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The Fabric experience by Siemens has arrived in Chile, brought to you by the Design School at UDD

Over two days, the students presented their research and data analysis findings at an engaging exhibition with over 500 attendees.

The German company Siemens and Universidad del Desarrollo (UDD) have joined forces to bring the FABRIC experience to Latin America for the first time. This global initiative, led by Siemens, has been implemented in collaboration with various research institutions worldwide, including South Africa, Portugal, and the United Arab Emirates (Dubai). UDD Design School was chosen by Siemens to reproduce this project, which aims to present interactive data on different elements that impact and modify ecosystems and cities. By demonstrating the importance of understanding and facilitating data flows, this initiative emphasises the ability to make strategic decisions for the future of city living.

According to Eduardo Gorchs, CEO of Siemens South America (excluding Brazil): “The main objective of FABRIC Chile is to create a positive perception of the relationship between technology and humanity. The project aims to link smart data with human emotions and showcase how the collected data can improve city living conditions”. Gorchs believes this initiative can help turn cities into smart territories, ensuring a high-quality lifestyle.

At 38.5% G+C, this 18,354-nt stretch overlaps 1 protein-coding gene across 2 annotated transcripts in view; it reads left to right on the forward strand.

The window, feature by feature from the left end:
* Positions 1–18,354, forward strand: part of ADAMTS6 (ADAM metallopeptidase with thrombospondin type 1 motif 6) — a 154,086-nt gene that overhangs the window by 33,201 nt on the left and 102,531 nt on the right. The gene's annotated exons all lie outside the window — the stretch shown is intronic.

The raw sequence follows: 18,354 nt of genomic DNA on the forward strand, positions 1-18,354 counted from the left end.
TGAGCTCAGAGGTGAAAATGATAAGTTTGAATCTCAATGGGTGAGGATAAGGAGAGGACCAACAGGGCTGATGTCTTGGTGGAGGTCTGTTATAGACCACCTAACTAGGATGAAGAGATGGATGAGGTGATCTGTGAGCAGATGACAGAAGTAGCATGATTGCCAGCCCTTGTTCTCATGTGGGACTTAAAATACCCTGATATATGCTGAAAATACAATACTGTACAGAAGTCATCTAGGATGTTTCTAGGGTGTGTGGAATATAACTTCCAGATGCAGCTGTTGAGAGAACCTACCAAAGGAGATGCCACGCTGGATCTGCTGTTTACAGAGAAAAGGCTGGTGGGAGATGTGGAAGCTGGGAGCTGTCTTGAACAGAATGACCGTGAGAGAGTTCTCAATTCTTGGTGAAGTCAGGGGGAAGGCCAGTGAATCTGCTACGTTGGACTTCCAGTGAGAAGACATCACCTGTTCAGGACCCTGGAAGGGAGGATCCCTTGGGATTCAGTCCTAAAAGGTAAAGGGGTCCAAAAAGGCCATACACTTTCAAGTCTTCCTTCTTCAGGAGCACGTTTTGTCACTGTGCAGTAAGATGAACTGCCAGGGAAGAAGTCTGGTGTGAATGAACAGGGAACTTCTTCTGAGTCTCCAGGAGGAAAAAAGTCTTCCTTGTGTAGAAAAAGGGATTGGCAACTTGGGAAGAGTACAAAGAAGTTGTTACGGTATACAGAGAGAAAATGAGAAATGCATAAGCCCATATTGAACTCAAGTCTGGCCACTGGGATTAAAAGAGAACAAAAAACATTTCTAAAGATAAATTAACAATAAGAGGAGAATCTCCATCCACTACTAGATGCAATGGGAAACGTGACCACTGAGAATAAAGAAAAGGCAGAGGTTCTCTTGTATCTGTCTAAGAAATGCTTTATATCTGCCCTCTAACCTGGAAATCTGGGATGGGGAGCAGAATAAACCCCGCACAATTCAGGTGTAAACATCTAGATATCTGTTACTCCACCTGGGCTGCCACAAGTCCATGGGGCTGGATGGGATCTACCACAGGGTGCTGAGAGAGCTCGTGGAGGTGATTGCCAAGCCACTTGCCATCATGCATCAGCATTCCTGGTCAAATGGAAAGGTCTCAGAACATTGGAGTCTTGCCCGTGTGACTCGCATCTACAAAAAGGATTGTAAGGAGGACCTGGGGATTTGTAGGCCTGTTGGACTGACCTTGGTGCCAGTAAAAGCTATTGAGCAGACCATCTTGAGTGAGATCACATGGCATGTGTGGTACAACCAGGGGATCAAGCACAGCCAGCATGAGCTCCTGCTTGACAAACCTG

UDD Design students spent almost two years interpreting and visually presenting the data they collected. Their goal was to gain insight into how Santiago, the capital of Chile, and Concepción, the second most important city in the country located in the Biobío region, operate. They also wanted to understand the migration phenomenon in both territories, which has seen remarkable growth in recent years.

These two large cities have become popular locations for individuals from various countries seeking better economic prospects and an enhanced standard of living. Although the influx of migrants has added to cultural diversity, it has also presented difficulties related to integration, accessing services, and safety, among other concerns. Consequently, there is a need to implement fresh public policies.